Leading Article: Hargreaves has got it mostly right

Click to follow
The Independent Online

Professor David Hargreaves, the former head of the Qualifications and Curriculum Authority, came up with some thought-provoking recommendations for improving education standards last night. Key among them was the idea that the different phases of education – primary and secondary – would cease to exist as more institutions capable of delivering an all-through education from age three to 19 were created (notably among the new academies).

The advantage of this revolutionary idea is that the brightest pupils could be more stretched because they would be allowed to move up the system at a faster rate than less able children of the same age group. Hargreaves is engaged in some blue skies thinking here. Reorganising schools in the way he suggests would create a colossal upheaval and untold expense.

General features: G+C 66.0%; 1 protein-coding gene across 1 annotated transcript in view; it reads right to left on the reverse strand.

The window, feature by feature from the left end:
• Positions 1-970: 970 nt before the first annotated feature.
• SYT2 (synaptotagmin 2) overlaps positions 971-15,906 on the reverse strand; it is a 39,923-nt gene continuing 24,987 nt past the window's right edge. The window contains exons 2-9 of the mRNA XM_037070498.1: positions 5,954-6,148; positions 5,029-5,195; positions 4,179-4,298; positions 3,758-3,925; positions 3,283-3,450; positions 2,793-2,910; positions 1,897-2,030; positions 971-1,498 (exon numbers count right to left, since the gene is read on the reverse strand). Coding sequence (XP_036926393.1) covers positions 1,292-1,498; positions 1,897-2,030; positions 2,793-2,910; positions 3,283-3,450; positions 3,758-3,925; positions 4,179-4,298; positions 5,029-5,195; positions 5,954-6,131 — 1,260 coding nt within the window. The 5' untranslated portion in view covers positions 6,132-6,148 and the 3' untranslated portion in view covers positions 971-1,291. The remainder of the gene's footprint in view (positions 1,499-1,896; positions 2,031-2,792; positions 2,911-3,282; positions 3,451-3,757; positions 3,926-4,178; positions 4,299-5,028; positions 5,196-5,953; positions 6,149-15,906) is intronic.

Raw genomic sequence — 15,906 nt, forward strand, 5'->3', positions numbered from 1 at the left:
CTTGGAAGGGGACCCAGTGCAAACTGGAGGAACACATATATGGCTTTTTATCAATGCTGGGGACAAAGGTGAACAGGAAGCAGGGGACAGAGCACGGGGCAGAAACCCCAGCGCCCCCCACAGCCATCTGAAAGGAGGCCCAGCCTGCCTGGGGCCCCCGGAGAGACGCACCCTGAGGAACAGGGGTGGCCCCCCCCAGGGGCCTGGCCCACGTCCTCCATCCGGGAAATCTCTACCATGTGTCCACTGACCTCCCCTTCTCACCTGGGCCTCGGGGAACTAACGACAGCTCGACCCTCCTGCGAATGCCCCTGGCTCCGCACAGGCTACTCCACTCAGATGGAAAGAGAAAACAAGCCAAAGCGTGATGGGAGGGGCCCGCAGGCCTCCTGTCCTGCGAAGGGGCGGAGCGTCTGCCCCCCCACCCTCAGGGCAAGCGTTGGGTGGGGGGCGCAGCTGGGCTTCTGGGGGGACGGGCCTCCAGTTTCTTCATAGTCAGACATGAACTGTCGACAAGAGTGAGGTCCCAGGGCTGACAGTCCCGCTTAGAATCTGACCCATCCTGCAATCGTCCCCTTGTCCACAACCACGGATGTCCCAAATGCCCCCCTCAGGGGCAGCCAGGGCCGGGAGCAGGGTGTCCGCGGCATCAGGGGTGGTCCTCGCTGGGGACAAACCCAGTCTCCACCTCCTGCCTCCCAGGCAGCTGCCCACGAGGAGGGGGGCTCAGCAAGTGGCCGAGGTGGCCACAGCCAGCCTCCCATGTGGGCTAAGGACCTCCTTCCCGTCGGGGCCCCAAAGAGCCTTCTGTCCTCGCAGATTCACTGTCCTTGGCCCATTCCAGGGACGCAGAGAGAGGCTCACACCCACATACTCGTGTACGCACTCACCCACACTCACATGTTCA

He does have a point, however. One of the biggest worries under the present education system is the effect of transferring youngsters from primary to secondary school at the age of 11. Research suggests that up to one-third slide back in the first year of secondary school. A more palatable solution would be to encourage all primary schools to forge formal links with the secondary school nearest them, so that transfer can be better planned and so that the brightest can be encouraged to switch at an earlier age. This would be less costly than wholesale reform.

Hargreaves, who is a senior researcher with the Specialist Schools and Academies Trust, also says that younger teachers and students should have more autonomy to plan what is taught. His argument here is that they are more likely to be on the same wavelength over the best way to use online resources. Head teachers, most of whom are "upwards of 45 and often 50" – to quote Hargreaves – may have too traditional an approach to learning.

Fast-tracking the most talented to senior curriculum posts could help to offset this. The problem, however, may solve itself in the not too distant future. IT incompetence among teachers may cease to be a problem once those past the age of experimenting with the internet have retired from the classroom.